Russian Peasants Go to Court: Legal Culture in the Countryside, 1905-1917.
This excellent study of peasant use of township courts brings attention to ways in which Russian peasants employed legal institutions originated by the state to meet their local and individual needs. In doing so, the book challenges common conceptions of peasants' interactions with each other and with the state.
The book questions previous depictions of the Russian peasantry as a "backward, disorderly, and uncivilized" (5) collective. To do so, the monograph examines the township courts and through them rural legal culture; that is, the way in which peasants used the courts and accepted their legitimacy. The Russian government instituted the township courts in 1861 in order to provide peasants a forum in which to handle minor suits and petty crime. The book argues that peasants accepted these courts as a "means of resolving conflicts," that peasants "shaped" Russia's legal culture, and that their experience with these courts "constituted an unrecognized foundation for a law-based polity." (5)
The book ably illustrates the township courts' effectiveness. Its evidence shows the geographic accessibility of courts, the meticulous recording of case records, the short wait before court appearances, and the relatively quick fulfillment of the courts' decisions. Bringing suits to the court often led to reconciliations or dropped cases, and peasants felt empowered just by having on record the accusations of verbal or physical insults that made up much of the courts' business. Peasants trusted the judges, literate peasants elected by village assemblies, who decided their cases on the basis of the testimony of the defendants, witnesses, and documentary evidence, not bribes. In addition, the courts' scribes meticulously kept track of court proceedings and decisions. Peasants' growing satisfaction with the courts was reflected in a 78 percent increase in their use from 1905 to 1914. The courts in turn served to instill market values and economic responsibility, foster gender neutrality in decision-making, and shift the focus from the family to the individual. Even under the stresses of World War One the courts continued to function effectively.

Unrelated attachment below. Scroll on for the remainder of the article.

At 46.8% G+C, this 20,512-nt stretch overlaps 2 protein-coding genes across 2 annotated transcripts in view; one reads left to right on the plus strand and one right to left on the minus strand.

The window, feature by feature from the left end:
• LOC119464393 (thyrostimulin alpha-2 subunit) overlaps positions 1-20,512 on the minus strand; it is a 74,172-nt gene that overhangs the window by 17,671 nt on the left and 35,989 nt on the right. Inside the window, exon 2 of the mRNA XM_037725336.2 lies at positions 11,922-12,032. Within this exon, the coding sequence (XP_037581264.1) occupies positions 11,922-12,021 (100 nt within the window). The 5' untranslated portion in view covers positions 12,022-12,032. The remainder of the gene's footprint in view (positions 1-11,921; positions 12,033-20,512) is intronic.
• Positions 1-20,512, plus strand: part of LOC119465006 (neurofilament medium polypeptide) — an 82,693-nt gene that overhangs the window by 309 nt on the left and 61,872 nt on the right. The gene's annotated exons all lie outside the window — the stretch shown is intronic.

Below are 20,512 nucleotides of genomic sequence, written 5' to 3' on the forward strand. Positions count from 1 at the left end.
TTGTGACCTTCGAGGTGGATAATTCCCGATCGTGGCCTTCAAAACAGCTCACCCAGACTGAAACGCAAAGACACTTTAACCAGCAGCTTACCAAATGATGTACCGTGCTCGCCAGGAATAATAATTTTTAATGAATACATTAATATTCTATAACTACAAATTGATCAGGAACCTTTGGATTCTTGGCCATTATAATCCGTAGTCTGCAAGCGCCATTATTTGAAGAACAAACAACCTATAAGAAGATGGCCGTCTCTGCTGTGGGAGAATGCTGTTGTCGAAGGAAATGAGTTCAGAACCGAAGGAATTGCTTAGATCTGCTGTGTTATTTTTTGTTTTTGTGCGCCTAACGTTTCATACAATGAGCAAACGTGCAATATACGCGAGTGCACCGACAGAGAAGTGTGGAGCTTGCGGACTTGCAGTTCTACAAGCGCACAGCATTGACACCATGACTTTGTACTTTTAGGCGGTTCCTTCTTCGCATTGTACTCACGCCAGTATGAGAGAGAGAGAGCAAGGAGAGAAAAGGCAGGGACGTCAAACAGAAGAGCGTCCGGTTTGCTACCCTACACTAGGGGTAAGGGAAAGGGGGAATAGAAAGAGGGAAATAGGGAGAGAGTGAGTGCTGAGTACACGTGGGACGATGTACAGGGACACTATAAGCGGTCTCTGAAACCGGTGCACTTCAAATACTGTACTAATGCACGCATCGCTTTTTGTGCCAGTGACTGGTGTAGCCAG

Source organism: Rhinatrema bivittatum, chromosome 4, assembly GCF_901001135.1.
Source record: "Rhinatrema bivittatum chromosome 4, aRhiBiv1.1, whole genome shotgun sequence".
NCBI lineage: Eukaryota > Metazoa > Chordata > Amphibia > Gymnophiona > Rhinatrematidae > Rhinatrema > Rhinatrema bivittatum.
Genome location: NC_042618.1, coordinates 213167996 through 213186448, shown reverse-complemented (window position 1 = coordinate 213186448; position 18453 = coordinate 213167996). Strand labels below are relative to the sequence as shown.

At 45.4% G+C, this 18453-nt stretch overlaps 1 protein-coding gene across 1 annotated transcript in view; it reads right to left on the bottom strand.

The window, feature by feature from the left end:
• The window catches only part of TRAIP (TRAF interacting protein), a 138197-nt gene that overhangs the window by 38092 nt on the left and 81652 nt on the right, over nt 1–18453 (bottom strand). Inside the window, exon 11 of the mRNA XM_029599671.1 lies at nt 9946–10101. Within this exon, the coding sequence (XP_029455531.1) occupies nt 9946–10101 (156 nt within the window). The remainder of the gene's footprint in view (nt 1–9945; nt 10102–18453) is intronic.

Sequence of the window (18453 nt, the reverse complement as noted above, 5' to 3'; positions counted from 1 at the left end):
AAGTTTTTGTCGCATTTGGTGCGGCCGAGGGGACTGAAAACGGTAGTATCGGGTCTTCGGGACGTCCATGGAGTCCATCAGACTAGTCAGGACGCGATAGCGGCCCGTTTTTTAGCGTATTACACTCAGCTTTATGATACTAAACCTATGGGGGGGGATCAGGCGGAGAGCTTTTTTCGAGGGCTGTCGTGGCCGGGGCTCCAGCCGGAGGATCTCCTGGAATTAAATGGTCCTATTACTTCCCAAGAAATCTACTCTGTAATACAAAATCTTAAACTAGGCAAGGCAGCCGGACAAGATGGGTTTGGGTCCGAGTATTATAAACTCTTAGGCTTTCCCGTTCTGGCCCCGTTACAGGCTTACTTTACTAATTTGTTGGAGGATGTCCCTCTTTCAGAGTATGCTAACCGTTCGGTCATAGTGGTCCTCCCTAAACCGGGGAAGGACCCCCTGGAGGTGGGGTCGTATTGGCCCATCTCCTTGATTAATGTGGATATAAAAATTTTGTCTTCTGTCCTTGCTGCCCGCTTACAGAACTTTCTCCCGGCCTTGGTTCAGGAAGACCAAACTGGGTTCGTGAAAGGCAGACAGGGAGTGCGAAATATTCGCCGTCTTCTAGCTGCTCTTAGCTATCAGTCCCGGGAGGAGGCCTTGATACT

To make the case for the courts' effectiveness, the study draws on over nine hundred cases from up to ten townships and two additional data sets. Although these data overall are used effectively, some problems emerge. In the best of all worlds, the choice of townships to examine could have been more geographically diverse as seven of the townships come from Moscow Province and two from St. Petersburg Province. Many of these townships had been involved in small-scale manufacturing or trade since the mid-nineteenth century. Is it really surprising to find that contracts and market relations were important to these peasants? Unfortunately restrictions on archival access in the 1980s probably necessitated these selections.